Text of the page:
08 May 2011

Why IP Professionals Must Take ‘Gene Patent’ Opponents Seriously

Professor Andrew Christie, who holds the Davies Collison Cave Chair of Intellectual Property at the University of Melbourne Law School, has been touring the country with his seminar Beyond Genes: What should and should not be patented and how to tell the difference

We were present at a packed house in Melbourne last week, and found it to be a most thought-provoking presentation.

Professor Christie is no supporter of the Patent Amendment (Human Genes and Biological Materials) Bill 2010, which seeks to exclude biological materials which are ‘identical or substantially identical to such materials as they exist in nature’ from patentability.  He is one of the many opponents of the Bill who have made submissions to the Senate Enquiry (as previously reported here and here).  Professor Christie’s submission is available from the Senate Committee’s web page, in which he argues that:

The Bill does too little in the sense that it does not achieve its primary stated aim [i.e. to reinforce the applicability of a distinction between ‘discovery’ and ‘invention’]. The Bill does too much in the sense that it is likely to have a practical effect beyond (and possibly inconsistent with) its stated aim – i.e. have unintended consequences.

However, Professor Christie made it very clear that he believes that many of the key stakeholders in the Australian patent system – including members of the IP professions, such as IP lawyers and patent attorneys – should accept a fair share of the blame for the adverse publicity that the patent system has received in recent months (see, e.g., Review: Four Corners – "Body Corporate" and Gene Patents Back on the Australian Political Agenda), culminating in the introduction of the Patent Amendment (Human Genes and Biological Materials) Bill 2010 into both houses of the Australian parliament.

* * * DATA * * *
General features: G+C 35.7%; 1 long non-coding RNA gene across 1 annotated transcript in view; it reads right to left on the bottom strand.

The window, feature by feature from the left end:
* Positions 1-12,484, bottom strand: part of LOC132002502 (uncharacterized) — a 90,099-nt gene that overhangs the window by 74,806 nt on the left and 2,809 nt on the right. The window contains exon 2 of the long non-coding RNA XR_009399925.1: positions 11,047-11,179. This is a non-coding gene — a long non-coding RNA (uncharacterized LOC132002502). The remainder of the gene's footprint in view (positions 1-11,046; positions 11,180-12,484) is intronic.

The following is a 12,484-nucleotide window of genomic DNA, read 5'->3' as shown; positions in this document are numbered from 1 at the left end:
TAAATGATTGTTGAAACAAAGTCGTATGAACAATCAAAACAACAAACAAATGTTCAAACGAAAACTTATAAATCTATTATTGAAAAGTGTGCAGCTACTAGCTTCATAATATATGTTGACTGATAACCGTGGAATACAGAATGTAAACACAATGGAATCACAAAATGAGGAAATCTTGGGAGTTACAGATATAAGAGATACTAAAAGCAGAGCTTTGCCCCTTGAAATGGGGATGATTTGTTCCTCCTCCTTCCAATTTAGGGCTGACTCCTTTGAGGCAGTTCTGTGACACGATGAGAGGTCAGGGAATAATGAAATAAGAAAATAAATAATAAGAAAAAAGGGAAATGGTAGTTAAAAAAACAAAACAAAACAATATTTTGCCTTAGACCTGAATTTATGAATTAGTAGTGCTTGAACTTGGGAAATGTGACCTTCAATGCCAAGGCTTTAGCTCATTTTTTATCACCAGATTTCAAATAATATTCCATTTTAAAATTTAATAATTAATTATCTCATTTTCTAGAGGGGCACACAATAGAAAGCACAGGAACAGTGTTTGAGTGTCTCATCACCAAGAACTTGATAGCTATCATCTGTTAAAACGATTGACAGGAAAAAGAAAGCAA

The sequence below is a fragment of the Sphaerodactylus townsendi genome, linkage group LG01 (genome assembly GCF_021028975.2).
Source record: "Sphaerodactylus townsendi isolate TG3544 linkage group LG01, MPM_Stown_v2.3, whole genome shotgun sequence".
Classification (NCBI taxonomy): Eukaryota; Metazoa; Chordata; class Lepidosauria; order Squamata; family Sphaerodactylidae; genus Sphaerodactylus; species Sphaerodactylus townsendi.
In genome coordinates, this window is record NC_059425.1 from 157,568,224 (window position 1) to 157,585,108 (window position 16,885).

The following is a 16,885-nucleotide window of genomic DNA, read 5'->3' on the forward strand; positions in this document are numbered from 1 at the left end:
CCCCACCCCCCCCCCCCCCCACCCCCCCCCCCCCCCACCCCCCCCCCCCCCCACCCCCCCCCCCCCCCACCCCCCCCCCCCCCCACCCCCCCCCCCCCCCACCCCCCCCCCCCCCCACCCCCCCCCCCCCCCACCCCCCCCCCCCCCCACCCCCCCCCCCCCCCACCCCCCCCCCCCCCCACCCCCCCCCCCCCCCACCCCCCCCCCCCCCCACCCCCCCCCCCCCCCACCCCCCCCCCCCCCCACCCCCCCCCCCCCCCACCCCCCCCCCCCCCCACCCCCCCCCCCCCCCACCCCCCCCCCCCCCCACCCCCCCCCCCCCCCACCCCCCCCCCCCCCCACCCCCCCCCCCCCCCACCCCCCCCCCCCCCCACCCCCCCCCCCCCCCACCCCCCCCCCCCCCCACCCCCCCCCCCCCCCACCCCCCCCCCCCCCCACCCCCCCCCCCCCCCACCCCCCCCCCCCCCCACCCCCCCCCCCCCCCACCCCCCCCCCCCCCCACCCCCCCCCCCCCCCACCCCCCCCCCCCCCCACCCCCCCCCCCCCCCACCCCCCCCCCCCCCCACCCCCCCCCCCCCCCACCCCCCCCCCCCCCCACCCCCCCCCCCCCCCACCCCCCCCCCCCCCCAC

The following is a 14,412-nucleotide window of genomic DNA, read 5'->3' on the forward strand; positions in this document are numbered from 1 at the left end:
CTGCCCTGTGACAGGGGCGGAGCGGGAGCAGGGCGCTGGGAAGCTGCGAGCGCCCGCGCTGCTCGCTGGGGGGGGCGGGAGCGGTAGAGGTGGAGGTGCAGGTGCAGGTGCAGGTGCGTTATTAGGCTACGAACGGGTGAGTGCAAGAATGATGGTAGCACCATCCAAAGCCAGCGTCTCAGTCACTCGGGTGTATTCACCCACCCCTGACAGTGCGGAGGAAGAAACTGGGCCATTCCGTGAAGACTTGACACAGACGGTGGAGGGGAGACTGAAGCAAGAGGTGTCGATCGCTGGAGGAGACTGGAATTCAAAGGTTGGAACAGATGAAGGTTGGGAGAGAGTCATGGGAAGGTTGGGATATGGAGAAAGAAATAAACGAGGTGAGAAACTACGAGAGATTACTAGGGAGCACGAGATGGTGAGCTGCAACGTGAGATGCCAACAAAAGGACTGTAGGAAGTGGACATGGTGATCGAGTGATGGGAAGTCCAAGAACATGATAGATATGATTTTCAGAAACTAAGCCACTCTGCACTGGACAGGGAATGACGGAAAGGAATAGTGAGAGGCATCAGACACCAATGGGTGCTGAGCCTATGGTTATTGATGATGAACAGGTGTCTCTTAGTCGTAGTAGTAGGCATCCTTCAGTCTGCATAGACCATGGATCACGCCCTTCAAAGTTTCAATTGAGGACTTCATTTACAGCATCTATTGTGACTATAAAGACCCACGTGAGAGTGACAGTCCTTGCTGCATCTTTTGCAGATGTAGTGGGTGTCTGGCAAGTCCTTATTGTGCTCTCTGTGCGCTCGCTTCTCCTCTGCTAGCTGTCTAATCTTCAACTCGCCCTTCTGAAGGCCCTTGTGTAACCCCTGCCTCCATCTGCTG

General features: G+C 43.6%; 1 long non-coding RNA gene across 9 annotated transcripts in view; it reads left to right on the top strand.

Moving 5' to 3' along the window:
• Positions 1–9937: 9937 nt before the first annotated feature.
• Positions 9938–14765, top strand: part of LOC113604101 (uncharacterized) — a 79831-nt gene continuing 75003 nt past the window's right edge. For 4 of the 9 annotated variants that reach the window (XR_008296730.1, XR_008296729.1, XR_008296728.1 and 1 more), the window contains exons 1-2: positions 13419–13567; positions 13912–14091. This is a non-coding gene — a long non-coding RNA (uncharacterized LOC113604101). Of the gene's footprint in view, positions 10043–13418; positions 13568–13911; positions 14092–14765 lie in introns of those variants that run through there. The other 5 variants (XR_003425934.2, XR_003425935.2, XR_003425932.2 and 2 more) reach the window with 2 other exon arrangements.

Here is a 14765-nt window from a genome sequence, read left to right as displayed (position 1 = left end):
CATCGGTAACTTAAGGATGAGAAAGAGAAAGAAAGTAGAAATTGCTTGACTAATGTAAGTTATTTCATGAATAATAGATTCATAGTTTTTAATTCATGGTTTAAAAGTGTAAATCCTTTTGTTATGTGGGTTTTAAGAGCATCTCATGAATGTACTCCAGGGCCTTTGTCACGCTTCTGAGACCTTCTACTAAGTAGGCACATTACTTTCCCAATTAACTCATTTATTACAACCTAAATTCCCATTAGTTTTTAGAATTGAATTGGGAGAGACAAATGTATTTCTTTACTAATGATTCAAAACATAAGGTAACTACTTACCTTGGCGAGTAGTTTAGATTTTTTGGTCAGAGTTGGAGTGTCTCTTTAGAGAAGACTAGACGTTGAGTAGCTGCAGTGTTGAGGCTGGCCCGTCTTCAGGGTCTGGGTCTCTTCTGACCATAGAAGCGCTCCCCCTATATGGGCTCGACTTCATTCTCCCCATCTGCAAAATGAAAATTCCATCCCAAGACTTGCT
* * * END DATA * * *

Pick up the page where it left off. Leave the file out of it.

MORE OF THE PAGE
The Senate Committee conducting the enquiry into the ‘gene patents’ Bill has received 110 submissions from interested parties, most of whom are stakeholders in the patent system as end users, professional advisors, or administrators of the system.  An overwhelming majority of the submissions are opposed to the specific form of the Bill.  However, quite a number of these opponents are either wholly or partly supportive of the intent of the Bill.

Objections to the patenting of particular subject matter, as Professor Christie pointed out in his presentation, broadly fall into one of two categories.  The first category is economic, typically characterised by contentions such as that patents:
  1. unduly stifle competition;
  2. lead to higher prices;
  3. limit community access to technologies that are socially beneficial;
  4. are unnecessary in the field in question because innovation will occur anyway, even without a patent incentive; and/or
  5. actually reduce innovation by limiting competitors’ freedom to innovate.
By and large, IP professionals do a good job of engaging with these types of concerns.  This excerpt from the submission to the Senate Enquiry by the Institute of Patent and Trade Mark Attorneys of Australia (IPTA) is typical:

The concerns expressed by the community in relation to the risk that abusive monopolistic behaviour, stemming from the existence of patent rights, could proceed unchecked are legitimate concerns which must be seriously considered and appropriately addressed.